The second book takes us to the evacuation of Dunkirk and Allied troops from Northern France. I was amazed at the amount of detail the book was able to supply. So much happened in such a short time span at the beginning of the war that few of us can imagine the multitude of factors that came into play for the people of the Channel Islands and Northern France: Where to escape to, how to escape and how far exactly the Germans had progressed, to name a few. The book gives a rich and realistic impression of the invasion and its progress.
Most of the cast from the previous book return and so several personal dramas and issues between the main characters are still to be resolved and these add splendidly to the illustration of the uncertainty of the time.
Written in excellent prose and rich in plot the book was hard to put aside, with new turns, dramas and events in nearly every chapter.
Civilian and military considerations, espionage, some precious cargo and personal tragedies mingle with some historical events, such as the eventual sizing of the Channel Islands and the famous sinking of battle ships.
The book is an amazing compilation of data and facts and with its great characters and plot historical fiction at its best. It gets to show how much there was to events that in most history books only get a sentence or two, and how much there is to say and feel about them.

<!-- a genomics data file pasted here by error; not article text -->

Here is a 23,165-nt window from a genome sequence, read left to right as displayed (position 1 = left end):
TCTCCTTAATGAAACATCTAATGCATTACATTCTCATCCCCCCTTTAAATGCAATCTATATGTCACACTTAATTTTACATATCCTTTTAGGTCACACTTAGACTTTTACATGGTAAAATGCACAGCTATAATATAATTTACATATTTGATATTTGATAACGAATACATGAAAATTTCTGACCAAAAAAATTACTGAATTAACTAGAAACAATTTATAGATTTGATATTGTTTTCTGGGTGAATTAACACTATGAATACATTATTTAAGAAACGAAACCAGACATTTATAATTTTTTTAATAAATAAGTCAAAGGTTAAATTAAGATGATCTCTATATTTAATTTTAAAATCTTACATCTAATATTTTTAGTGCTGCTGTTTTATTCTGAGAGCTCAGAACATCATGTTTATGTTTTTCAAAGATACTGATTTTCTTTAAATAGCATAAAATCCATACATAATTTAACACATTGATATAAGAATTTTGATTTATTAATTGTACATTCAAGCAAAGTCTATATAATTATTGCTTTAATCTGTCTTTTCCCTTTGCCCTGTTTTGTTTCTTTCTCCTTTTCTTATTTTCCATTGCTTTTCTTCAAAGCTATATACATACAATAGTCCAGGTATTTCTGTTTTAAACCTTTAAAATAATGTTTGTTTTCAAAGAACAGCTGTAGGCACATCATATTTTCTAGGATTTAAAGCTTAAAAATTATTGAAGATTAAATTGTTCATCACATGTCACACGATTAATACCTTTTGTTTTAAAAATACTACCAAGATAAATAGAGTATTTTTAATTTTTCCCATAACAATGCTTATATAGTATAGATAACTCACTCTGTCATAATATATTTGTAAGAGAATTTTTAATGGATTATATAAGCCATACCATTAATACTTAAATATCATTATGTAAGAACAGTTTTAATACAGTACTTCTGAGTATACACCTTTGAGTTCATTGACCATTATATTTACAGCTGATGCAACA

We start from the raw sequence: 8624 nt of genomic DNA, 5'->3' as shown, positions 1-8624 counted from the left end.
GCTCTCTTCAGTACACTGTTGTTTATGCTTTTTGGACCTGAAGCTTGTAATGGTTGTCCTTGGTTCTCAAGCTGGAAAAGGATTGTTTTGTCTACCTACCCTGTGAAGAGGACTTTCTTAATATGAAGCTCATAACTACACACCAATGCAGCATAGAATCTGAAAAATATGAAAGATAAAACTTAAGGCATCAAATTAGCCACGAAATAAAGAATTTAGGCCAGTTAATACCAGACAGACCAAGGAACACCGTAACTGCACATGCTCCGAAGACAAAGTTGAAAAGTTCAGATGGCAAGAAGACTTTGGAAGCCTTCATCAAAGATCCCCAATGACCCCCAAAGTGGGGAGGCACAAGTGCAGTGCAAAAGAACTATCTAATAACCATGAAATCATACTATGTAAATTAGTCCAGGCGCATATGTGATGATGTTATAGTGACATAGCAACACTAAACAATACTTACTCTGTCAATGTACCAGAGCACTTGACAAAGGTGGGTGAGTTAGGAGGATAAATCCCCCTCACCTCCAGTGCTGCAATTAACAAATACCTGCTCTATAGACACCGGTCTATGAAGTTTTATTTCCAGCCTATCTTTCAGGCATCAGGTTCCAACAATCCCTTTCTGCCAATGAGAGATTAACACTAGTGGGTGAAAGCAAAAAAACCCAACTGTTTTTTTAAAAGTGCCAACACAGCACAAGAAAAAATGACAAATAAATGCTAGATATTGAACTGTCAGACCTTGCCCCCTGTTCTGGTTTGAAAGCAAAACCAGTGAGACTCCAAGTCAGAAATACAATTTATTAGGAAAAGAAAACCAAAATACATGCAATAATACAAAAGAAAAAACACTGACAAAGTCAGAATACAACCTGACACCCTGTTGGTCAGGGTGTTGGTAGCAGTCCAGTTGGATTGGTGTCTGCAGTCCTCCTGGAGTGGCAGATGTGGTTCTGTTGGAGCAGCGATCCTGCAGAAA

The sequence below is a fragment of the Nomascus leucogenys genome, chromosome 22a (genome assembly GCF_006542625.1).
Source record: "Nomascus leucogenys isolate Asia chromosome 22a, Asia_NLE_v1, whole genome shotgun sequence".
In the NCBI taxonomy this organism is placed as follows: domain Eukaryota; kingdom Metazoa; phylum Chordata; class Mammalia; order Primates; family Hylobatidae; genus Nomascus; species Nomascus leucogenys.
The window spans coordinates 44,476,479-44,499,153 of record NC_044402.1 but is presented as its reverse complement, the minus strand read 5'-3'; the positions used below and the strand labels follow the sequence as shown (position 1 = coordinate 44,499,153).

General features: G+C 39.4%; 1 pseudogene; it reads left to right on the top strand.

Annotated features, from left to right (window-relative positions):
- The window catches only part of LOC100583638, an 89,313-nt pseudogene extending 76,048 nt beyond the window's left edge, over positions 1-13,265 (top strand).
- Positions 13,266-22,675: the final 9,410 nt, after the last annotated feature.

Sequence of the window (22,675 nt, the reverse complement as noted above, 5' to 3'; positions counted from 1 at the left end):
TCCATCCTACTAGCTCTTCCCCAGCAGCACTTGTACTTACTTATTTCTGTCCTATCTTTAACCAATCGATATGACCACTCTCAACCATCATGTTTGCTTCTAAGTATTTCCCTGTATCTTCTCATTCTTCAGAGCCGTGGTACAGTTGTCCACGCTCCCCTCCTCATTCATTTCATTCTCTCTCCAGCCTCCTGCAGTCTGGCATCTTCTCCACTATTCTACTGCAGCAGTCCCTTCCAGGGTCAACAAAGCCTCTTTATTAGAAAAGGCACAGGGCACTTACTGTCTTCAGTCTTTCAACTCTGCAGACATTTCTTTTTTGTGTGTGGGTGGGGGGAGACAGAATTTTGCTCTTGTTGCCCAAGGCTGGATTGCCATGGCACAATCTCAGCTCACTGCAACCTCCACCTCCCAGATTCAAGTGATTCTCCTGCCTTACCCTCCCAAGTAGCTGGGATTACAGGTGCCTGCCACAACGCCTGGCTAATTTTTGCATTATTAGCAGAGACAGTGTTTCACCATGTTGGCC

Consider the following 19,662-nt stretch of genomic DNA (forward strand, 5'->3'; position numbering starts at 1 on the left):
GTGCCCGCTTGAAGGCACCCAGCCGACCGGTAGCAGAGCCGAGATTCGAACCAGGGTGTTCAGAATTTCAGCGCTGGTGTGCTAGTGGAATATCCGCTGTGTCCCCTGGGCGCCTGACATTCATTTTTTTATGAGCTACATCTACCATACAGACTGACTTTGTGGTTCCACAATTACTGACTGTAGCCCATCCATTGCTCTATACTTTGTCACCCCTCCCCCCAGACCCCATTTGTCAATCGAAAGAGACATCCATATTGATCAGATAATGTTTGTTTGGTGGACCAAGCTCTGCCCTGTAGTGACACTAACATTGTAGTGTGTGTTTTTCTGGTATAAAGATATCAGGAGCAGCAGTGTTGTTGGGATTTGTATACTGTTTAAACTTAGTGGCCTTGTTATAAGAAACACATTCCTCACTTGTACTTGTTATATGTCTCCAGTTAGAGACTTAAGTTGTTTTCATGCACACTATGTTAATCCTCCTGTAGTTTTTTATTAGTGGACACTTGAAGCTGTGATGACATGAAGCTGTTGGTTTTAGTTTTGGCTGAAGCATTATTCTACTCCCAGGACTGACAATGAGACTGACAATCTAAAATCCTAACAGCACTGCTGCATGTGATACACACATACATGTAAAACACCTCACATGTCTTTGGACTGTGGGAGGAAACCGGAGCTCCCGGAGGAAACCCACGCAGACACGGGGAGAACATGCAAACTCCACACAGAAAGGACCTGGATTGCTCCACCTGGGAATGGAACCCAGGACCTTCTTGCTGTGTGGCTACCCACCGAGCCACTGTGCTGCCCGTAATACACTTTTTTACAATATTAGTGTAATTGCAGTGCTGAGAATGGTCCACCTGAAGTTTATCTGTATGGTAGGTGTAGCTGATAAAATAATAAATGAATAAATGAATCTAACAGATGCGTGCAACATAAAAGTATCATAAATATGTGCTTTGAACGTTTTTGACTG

This is a gripping and compelling read as much as it is informative.
The Book: Solace and Distress
The Author: Stephen Holland
Part 1 of the tale tells of the birth of a girl by the name of Celeste in a small village and the strange tasks her father set her in the naming ceremony at the winter solstice.
Part 2 charts her life as an infant and her blossoming relationship with her father and friendship with a local boy Bracen. Her relationships with her father and friend are abruptly ended through the relocation of the family to the coast when a nearby volcano erupts. Her father returns to the village along with the other men folk in a clearing up operation. In the midst of the clear up the village elder is summoned to the capital of Codencia Minor for an emergency meeting of the Elders. Whilst there and the country itself is in a state of weakness it is invaded by wild men from the north, many are killed but Celeste’s father is taken prisoner and Codencia minor permanently occupied by the Northmen. Her mother, trying to protect her tells her daughter her father has in fact been killed and they are forced to live a quiet life at the coast.